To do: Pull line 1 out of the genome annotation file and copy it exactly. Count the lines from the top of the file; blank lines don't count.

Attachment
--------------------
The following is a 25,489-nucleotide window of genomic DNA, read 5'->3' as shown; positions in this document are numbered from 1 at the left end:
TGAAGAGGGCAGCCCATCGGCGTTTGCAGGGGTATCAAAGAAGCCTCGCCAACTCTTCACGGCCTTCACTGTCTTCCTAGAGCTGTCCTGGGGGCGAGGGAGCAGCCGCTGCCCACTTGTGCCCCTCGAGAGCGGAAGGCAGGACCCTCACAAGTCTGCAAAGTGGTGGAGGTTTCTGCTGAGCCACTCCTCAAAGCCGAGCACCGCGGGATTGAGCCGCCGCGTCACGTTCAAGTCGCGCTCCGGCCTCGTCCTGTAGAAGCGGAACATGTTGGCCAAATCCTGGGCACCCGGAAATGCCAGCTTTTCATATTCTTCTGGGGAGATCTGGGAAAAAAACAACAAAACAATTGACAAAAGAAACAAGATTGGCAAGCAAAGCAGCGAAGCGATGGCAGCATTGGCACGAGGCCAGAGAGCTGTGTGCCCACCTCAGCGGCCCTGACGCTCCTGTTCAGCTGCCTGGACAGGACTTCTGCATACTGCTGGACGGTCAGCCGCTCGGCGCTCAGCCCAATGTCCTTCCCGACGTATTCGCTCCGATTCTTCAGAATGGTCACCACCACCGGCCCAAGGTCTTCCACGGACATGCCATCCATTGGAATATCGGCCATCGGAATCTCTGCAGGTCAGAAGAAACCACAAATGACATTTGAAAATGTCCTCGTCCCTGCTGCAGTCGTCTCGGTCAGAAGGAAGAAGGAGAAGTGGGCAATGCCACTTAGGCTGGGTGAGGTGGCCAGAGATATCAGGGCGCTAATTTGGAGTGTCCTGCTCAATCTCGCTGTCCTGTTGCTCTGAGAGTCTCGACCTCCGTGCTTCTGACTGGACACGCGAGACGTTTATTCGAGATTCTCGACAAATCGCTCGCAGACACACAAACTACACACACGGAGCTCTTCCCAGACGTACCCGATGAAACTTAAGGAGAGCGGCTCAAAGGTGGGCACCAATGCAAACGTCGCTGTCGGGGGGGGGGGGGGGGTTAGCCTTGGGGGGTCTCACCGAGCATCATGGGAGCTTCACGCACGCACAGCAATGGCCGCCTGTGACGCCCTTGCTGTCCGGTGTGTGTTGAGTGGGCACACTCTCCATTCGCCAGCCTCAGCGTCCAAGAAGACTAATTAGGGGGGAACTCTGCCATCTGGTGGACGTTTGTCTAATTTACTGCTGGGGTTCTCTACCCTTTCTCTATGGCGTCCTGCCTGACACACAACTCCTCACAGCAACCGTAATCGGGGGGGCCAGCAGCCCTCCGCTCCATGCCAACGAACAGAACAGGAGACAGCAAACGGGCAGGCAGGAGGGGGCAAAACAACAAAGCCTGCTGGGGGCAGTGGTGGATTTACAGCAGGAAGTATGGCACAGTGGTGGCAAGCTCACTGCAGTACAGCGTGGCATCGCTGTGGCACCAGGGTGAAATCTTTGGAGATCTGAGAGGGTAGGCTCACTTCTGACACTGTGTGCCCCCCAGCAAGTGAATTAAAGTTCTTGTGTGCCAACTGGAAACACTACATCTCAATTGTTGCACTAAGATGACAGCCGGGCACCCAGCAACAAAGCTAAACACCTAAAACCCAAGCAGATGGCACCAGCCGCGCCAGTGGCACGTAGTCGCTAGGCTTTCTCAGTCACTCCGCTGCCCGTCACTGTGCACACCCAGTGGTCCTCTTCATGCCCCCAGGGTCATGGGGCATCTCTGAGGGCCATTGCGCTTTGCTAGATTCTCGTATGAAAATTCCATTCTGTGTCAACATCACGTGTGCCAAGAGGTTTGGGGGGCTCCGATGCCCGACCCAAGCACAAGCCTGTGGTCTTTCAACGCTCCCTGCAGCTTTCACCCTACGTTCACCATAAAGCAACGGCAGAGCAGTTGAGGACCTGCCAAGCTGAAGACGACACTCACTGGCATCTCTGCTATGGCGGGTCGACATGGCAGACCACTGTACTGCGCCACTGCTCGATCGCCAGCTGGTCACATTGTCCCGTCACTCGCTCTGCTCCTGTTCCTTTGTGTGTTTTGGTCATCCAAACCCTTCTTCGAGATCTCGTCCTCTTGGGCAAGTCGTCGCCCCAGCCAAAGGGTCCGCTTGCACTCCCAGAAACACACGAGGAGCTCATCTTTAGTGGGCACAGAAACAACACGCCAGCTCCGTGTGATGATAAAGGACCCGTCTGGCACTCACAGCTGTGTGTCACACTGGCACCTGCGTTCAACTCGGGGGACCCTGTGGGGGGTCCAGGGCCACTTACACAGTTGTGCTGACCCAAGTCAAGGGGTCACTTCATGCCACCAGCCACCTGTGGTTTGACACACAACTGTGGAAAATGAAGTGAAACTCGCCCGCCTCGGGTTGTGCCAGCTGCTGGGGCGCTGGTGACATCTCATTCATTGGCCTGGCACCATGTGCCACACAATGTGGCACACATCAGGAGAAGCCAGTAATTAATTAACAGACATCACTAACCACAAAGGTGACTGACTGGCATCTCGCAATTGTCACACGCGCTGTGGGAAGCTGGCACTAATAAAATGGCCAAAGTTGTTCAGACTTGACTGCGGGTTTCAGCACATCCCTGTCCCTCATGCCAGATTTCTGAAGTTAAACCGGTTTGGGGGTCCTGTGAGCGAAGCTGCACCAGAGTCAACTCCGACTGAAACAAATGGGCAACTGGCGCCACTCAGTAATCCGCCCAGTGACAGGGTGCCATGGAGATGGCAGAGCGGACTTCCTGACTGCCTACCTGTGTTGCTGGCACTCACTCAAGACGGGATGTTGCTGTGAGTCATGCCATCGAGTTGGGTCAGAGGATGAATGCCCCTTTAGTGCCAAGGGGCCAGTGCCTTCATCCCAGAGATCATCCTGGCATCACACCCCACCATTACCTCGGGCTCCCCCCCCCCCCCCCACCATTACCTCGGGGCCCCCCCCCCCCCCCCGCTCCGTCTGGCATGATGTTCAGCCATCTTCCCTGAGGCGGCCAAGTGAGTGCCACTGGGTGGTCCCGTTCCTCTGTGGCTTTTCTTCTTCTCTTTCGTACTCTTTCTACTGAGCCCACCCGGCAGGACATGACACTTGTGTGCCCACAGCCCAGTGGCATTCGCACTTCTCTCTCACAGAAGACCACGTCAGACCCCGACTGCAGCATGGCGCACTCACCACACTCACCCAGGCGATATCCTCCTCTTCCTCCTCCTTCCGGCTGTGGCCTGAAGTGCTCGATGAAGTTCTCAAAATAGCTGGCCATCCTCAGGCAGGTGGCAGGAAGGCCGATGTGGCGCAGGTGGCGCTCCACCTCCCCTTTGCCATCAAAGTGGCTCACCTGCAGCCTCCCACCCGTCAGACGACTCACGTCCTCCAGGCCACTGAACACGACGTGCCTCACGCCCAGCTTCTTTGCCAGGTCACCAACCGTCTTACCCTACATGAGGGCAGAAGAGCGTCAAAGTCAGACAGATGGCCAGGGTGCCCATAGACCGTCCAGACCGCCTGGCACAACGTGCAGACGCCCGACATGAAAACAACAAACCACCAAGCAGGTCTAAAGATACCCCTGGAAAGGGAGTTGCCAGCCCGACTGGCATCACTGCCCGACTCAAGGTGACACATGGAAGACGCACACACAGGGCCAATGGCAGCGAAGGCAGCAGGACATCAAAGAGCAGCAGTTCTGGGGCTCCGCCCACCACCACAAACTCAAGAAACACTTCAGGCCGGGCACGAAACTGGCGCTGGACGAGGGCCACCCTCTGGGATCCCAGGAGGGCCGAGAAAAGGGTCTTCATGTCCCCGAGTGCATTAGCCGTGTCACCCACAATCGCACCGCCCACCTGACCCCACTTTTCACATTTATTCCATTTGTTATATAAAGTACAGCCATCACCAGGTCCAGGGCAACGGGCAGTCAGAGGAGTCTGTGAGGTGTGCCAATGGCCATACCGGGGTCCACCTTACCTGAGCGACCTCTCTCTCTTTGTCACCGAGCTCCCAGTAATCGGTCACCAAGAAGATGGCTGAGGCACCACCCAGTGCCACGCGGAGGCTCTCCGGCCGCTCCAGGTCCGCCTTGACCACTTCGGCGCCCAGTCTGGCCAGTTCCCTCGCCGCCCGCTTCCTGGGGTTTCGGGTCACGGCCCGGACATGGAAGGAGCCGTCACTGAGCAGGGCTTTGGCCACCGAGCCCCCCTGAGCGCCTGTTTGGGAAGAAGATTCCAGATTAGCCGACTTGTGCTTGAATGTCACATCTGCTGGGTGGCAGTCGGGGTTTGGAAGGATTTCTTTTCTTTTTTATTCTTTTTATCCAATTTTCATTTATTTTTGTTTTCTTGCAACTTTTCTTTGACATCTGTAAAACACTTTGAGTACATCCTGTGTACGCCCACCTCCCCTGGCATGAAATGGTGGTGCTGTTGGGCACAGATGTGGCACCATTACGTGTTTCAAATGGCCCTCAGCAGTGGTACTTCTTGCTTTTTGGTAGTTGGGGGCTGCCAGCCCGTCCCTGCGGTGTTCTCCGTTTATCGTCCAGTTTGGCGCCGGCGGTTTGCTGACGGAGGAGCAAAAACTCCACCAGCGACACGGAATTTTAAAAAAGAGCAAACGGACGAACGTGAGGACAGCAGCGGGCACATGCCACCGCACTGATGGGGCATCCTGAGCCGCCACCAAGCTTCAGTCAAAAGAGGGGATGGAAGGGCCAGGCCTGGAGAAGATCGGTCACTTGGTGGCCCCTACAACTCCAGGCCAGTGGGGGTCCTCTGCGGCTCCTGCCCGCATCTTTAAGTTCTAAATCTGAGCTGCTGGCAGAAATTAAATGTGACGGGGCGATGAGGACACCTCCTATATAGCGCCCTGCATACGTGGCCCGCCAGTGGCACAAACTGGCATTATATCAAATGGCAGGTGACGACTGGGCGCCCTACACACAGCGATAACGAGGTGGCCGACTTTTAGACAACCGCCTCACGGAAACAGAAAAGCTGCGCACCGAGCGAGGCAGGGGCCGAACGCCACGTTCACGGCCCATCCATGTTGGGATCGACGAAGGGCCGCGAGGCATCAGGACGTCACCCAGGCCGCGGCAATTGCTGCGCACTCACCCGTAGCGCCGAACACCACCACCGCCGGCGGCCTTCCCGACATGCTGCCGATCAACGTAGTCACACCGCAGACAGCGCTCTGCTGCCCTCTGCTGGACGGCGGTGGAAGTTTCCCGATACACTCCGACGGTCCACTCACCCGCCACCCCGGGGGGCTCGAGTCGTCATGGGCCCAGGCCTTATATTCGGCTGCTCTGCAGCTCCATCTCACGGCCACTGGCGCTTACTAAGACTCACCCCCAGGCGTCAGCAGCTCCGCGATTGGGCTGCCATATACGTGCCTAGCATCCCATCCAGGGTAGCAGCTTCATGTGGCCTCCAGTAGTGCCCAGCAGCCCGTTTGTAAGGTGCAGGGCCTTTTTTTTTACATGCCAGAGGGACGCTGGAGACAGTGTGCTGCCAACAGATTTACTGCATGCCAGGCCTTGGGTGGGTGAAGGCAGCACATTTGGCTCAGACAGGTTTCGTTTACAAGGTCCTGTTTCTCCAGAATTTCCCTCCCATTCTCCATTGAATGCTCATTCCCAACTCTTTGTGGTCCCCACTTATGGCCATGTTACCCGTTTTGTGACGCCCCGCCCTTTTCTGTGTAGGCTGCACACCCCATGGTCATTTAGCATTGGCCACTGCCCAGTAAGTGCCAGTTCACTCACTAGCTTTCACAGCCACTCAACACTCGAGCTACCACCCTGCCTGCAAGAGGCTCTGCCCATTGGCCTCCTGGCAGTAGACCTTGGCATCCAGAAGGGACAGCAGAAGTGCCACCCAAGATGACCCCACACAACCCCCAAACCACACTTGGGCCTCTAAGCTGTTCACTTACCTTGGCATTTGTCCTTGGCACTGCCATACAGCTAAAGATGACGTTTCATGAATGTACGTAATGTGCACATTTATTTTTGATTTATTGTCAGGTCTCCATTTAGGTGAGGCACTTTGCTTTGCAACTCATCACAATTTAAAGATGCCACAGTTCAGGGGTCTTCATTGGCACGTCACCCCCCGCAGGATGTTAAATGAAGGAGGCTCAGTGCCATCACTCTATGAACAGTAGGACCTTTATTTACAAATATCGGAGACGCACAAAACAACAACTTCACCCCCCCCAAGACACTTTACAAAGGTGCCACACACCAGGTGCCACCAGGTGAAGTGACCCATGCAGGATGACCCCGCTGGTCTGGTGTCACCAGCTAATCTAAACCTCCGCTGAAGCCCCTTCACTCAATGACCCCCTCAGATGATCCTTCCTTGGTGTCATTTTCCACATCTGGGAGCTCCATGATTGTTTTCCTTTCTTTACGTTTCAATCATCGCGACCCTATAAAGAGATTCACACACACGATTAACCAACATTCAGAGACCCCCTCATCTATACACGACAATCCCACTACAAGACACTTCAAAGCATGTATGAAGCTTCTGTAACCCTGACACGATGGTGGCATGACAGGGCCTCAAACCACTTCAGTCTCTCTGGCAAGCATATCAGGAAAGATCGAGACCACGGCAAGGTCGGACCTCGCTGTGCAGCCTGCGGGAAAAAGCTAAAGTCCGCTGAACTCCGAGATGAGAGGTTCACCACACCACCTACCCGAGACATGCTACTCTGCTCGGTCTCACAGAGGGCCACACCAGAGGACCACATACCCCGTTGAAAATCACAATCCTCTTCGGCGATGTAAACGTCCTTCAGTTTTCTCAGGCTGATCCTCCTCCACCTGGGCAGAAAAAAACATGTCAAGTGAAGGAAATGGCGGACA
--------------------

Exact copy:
The following is a 25,489-nucleotide window of genomic DNA, read 5'->3' as shown; positions in this document are numbered from 1 at the left end: